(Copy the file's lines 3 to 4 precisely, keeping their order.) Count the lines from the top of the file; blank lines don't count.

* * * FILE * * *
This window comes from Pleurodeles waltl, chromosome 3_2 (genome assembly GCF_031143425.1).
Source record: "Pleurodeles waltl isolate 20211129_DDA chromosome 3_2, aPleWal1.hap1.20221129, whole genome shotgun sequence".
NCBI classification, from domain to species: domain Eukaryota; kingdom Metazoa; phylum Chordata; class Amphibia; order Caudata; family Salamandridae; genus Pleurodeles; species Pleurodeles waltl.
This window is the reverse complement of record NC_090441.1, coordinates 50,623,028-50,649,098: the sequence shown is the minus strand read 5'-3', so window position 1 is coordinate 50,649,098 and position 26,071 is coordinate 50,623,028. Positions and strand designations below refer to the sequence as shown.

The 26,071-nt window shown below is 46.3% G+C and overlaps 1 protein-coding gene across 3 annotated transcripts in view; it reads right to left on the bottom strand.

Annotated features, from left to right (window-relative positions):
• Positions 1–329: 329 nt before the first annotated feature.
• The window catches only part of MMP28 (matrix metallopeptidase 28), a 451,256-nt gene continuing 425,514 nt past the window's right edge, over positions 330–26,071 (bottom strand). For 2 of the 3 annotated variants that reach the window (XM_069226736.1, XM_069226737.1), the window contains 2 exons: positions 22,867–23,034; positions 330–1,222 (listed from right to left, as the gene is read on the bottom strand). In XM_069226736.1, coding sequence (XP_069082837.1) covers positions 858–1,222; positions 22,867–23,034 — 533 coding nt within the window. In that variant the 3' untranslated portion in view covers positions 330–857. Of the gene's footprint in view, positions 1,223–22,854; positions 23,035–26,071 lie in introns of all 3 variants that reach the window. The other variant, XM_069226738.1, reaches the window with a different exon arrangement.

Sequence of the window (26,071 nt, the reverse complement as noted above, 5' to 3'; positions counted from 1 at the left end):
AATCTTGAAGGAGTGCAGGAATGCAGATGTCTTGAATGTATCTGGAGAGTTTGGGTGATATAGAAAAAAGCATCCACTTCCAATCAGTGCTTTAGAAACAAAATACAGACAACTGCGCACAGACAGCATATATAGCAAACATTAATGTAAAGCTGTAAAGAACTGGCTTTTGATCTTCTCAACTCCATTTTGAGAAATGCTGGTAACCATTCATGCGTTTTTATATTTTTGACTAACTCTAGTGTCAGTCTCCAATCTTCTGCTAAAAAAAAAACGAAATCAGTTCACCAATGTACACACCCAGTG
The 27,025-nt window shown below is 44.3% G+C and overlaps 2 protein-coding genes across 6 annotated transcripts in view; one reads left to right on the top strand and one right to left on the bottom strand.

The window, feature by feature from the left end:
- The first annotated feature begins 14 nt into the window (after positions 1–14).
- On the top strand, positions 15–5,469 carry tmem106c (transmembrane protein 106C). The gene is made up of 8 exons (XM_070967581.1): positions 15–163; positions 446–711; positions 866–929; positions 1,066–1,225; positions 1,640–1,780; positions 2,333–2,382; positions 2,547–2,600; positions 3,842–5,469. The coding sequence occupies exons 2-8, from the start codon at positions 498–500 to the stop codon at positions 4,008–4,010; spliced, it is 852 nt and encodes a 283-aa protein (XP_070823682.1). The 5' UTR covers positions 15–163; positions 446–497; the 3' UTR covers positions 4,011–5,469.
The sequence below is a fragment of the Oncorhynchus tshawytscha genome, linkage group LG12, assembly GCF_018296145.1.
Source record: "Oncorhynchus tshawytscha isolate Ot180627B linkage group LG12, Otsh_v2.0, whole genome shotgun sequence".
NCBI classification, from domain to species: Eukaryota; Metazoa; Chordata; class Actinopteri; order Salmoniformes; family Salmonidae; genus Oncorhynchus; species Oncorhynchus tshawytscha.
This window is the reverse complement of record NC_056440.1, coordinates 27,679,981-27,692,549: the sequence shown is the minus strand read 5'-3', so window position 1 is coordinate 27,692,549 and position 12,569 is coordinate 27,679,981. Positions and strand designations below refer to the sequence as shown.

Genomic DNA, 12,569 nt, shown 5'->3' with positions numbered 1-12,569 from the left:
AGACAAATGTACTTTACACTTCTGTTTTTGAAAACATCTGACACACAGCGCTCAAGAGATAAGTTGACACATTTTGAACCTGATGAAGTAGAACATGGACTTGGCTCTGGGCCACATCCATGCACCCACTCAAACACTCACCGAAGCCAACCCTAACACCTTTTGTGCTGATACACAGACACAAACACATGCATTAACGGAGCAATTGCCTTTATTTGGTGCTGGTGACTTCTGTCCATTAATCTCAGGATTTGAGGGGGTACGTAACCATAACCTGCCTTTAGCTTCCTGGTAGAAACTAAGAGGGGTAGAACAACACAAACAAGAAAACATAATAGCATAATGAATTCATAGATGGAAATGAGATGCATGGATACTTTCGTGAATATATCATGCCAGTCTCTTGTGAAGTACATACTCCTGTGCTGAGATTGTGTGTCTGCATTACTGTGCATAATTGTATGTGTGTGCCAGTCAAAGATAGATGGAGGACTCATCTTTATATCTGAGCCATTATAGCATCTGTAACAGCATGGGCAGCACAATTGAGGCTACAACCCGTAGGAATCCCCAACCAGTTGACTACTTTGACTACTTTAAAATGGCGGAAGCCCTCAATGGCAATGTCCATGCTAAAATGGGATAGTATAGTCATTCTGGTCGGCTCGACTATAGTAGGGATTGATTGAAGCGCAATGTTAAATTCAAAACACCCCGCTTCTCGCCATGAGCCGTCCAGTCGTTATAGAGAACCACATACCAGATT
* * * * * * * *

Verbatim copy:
NCBI classification, from domain to species: domain Eukaryota; kingdom Metazoa; phylum Chordata; class Amphibia; order Caudata; family Salamandridae; genus Pleurodeles; species Pleurodeles waltl.
This window is the reverse complement of record NC_090441.1, coordinates 50,623,028-50,649,098: the sequence shown is the minus strand read 5'-3', so window position 1 is coordinate 50,649,098 and position 26,071 is coordinate 50,623,028. Positions and strand designations below refer to the sequence as shown.